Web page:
Accessible Air Travel: New Regulations Coming into Force in 2020

Accessible Travel Put on Hold by COVID-19

On June 25, 2019, the New Accessible Transportation for Persons with Disabilities Regulations (the “Regulations”) were published in the Canada Gazette Part II.  Most of the Regulations will come into force on June 25, 2020, while some of the more complex requirements are scheduled to be phased in over three years.

The Regulations currently apply to large airlines (defined as airlines transporting at least 1,000,000 passengers in each of the two preceding years) operating within Canada, from Canada to a destination in a foreign country, or from a destination in a foreign country to Canada. In the fall of 2019, the CTA will begin consultations on a second phase of regulations that will cover accessibility requirements for small carriers (airlines transporting less than 1,000,000 passengers in each of the two preceding years).

The Regulations codify six voluntary codes of practice previously developed by the Canadian Transportation Agency (these were not previously legally binding on carriers).


Under the Regulations, Canadian carriers are obligated to ensure that any public information regarding a transportation related service is made available in electronic, paper, audio, or visual formats as necessary to assist persons with disabilities. Canadian carriers must also publish information on their websites regarding the services offered to persons with disabilities and regarding access to the complaint resolution services they offer. Public announcements made relating to a department or gate assignment or public safety or security must be in both audio and visual format.


Canadian carriers must ensure that their personnel receive training regarding the requirements of the Regulations and regarding the carriers’ policies and procedures with respect to persons with disabilities. They must also receive training on how to provide physical assistance to a person with a disability if necessary in the course of their job duties, and training on the handling of mobility aids or use of special equipment.


Carriers are obligated to ensure that they provide the wide range of services set out in the Regulations. Carriers are obligated to accept mobility aids for transport as priority baggage and if necessary, remove any other cargo or baggage from storage. Carriers may refuse to transport a mobility aid on the basis of weight or the size of the door to the aircraft baggage compartment or compartment itself. However, carriers will need to inform the passenger of the reason for the refusal and advise of availability of alternate trips to the same destination and offer to book the alternate trip at the lesser of the fare for the original trip or fare for the alternative trip. Carriers must also publish information about the maximum weight and dimensions of mobility aids that each of their aircraft are capable of transporting.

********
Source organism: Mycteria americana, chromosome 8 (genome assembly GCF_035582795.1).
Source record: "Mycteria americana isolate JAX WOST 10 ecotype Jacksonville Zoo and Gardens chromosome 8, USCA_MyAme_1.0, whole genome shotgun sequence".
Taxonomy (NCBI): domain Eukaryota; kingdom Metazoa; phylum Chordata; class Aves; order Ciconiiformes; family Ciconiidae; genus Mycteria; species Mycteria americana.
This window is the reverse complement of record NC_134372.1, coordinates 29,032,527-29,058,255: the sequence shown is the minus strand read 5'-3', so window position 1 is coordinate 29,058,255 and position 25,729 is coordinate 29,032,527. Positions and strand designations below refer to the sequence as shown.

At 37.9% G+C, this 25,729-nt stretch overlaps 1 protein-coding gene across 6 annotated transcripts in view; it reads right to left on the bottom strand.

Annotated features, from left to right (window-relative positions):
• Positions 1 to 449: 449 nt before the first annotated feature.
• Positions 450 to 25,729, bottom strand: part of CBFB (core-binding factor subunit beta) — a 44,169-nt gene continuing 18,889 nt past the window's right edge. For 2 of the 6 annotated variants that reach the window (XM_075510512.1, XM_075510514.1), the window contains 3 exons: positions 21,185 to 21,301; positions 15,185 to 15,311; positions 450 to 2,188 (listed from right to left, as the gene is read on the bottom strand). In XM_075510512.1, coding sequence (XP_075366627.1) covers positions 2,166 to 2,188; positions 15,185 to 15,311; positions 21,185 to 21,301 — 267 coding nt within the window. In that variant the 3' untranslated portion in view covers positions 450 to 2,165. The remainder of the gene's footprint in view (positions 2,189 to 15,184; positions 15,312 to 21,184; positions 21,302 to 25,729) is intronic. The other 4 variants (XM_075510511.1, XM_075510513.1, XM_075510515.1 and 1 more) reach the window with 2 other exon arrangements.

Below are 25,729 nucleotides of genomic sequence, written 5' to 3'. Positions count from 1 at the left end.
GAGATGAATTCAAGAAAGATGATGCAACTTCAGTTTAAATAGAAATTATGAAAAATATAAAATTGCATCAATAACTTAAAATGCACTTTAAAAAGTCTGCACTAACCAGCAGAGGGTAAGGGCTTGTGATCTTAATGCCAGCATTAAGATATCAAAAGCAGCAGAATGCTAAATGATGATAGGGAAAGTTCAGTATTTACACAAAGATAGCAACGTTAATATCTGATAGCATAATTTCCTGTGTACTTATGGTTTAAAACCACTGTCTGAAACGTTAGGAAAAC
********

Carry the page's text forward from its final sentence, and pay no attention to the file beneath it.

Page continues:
A carrier must, upon request, accept a support person for transport if, due to the nature of their disability, a passenger requires assistance with eating meals, taking medication, personal needs, transfers to and from their seat, orientation or communication, or physical assistance in the event of an emergency. The carrier must provide a passenger seat for the support person that is adjacent to the passenger seat of the person with a disability free of charge. The carrier must also provide an additional seat free of charge if required due to the nature of a passenger’s disability, including obesity. However, this “One Person One Fare” program only applies to domestic flights. Persons travelling on international flights will still be required to pay for an attendant or an extra seat required due to the nature of their disability.

Carriers must accept service dogs for transportation but may require a declaration that the dog has been trained by an appropriate person or organization. Carriers must also ensure that a buffer zone is established around any person who is disabled due to a severe allergy.

Carriers must provide any service they are obligated to provide under the Regulations if requested at least 48 hours prior to scheduled time of departure.

Technical Requirements

The Regulations require Canadian carriers to follow specifications for accessible design of their aircraft and equipment including accessible washrooms, transfer seats, mobility aid storage spaces, lifts and ramps, row marks, armrests, call buttons, and accessible on-board entertainment systems. These requirements only apply to aircraft with 30 or more seats and most will only apply to future purchases or modification of aircraft. Carriers are not required to retrofit existing aircraft or equipment.

Administrative Monetary Penalties

Contravention of certain provisions of the Regulations may result in an administrative monetary penalty for a carrier of up to $250,000 CAD.

Looking Forward

While many Canadian carriers may already be in compliance with a majority of the Regulations, it will be important for both domestic and international carriers flying in Canada to review their policies, websites, and other sources of public information to ensure compliance with the Regulations and appropriate services for persons with disabilities.

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